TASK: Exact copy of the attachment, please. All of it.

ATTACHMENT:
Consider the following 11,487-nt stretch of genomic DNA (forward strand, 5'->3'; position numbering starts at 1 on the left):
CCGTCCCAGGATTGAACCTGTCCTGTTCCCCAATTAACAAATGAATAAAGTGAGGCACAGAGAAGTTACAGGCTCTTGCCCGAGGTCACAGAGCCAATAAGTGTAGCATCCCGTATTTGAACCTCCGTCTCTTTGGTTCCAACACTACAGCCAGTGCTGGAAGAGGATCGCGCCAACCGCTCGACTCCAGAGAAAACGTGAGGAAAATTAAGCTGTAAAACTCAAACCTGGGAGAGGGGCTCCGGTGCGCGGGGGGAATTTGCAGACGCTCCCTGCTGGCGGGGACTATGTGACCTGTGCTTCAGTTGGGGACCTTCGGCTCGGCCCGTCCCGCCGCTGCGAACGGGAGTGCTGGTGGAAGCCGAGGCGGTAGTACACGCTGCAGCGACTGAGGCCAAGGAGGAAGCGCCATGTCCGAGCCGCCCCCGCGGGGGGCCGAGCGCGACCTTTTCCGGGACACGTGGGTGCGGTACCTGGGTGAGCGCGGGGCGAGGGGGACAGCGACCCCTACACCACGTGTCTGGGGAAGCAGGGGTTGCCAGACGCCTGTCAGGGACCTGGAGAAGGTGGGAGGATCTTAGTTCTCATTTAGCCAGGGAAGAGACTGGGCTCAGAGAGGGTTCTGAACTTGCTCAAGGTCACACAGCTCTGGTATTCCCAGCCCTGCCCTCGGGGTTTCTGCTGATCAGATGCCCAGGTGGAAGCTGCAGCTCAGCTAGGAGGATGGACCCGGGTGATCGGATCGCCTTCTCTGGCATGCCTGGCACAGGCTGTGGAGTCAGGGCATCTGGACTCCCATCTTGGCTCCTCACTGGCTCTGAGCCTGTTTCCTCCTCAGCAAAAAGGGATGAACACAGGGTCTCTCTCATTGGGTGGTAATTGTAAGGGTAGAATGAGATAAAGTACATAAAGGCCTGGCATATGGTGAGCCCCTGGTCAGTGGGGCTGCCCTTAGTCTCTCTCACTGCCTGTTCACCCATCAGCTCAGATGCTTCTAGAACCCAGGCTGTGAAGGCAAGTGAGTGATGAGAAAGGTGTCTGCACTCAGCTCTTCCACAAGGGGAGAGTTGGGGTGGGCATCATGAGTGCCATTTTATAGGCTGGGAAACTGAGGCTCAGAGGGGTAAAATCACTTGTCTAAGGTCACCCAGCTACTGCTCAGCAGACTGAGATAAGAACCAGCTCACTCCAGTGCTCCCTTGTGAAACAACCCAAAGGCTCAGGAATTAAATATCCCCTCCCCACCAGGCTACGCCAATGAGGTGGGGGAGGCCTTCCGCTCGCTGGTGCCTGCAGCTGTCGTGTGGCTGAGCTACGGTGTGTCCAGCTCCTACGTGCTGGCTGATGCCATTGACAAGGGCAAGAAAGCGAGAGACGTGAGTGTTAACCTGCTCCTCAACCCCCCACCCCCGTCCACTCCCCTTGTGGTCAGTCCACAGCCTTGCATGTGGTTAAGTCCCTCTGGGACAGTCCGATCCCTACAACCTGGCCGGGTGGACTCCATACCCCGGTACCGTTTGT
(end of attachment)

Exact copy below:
Consider the following 11,487-nt stretch of genomic DNA (forward strand, 5'->3'; position numbering starts at 1 on the left):
CCGTCCCAGGATTGAACCTGTCCTGTTCCCCAATTAACAAATGAATAAAGTGAGGCACAGAGAAGTTACAGGCTCTTGCCCGAGGTCACAGAGCCAATAAGTGTAGCATCCCGTATTTGAACCTCCGTCTCTTTGGTTCCAACACTACAGCCAGTGCTGGAAGAGGATCGCGCCAACCGCTCGACTCCAGAGAAAACGTGAGGAAAATTAAGCTGTAAAACTCAAACCTGGGAGAGGGGCTCCGGTGCGCGGGGGGAATTTGCAGACGCTCCCTGCTGGCGGGGACTATGTGACCTGTGCTTCAGTTGGGGACCTTCGGCTCGGCCCGTCCCGCCGCTGCGAACGGGAGTGCTGGTGGAAGCCGAGGCGGTAGTACACGCTGCAGCGACTGAGGCCAAGGAGGAAGCGCCATGTCCGAGCCGCCCCCGCGGGGGGCCGAGCGCGACCTTTTCCGGGACACGTGGGTGCGGTACCTGGGTGAGCGCGGGGCGAGGGGGACAGCGACCCCTACACCACGTGTCTGGGGAAGCAGGGGTTGCCAGACGCCTGTCAGGGACCTGGAGAAGGTGGGAGGATCTTAGTTCTCATTTAGCCAGGGAAGAGACTGGGCTCAGAGAGGGTTCTGAACTTGCTCAAGGTCACACAGCTCTGGTATTCCCAGCCCTGCCCTCGGGGTTTCTGCTGATCAGATGCCCAGGTGGAAGCTGCAGCTCAGCTAGGAGGATGGACCCGGGTGATCGGATCGCCTTCTCTGGCATGCCTGGCACAGGCTGTGGAGTCAGGGCATCTGGACTCCCATCTTGGCTCCTCACTGGCTCTGAGCCTGTTTCCTCCTCAGCAAAAAGGGATGAACACAGGGTCTCTCTCATTGGGTGGTAATTGTAAGGGTAGAATGAGATAAAGTACATAAAGGCCTGGCATATGGTGAGCCCCTGGTCAGTGGGGCTGCCCTTAGTCTCTCTCACTGCCTGTTCACCCATCAGCTCAGATGCTTCTAGAACCCAGGCTGTGAAGGCAAGTGAGTGATGAGAAAGGTGTCTGCACTCAGCTCTTCCACAAGGGGAGAGTTGGGGTGGGCATCATGAGTGCCATTTTATAGGCTGGGAAACTGAGGCTCAGAGGGGTAAAATCACTTGTCTAAGGTCACCCAGCTACTGCTCAGCAGACTGAGATAAGAACCAGCTCACTCCAGTGCTCCCTTGTGAAACAACCCAAAGGCTCAGGAATTAAATATCCCCTCCCCACCAGGCTACGCCAATGAGGTGGGGGAGGCCTTCCGCTCGCTGGTGCCTGCAGCTGTCGTGTGGCTGAGCTACGGTGTGTCCAGCTCCTACGTGCTGGCTGATGCCATTGACAAGGGCAAGAAAGCGAGAGACGTGAGTGTTAACCTGCTCCTCAACCCCCCACCCCCGTCCACTCCCCTTGTGGTCAGTCCACAGCCTTGCATGTGGTTAAGTCCCTCTGGGACAGTCCGATCCCTACAACCTGGCCGGGTGGACTCCATACCCCGGTACCGTTTGT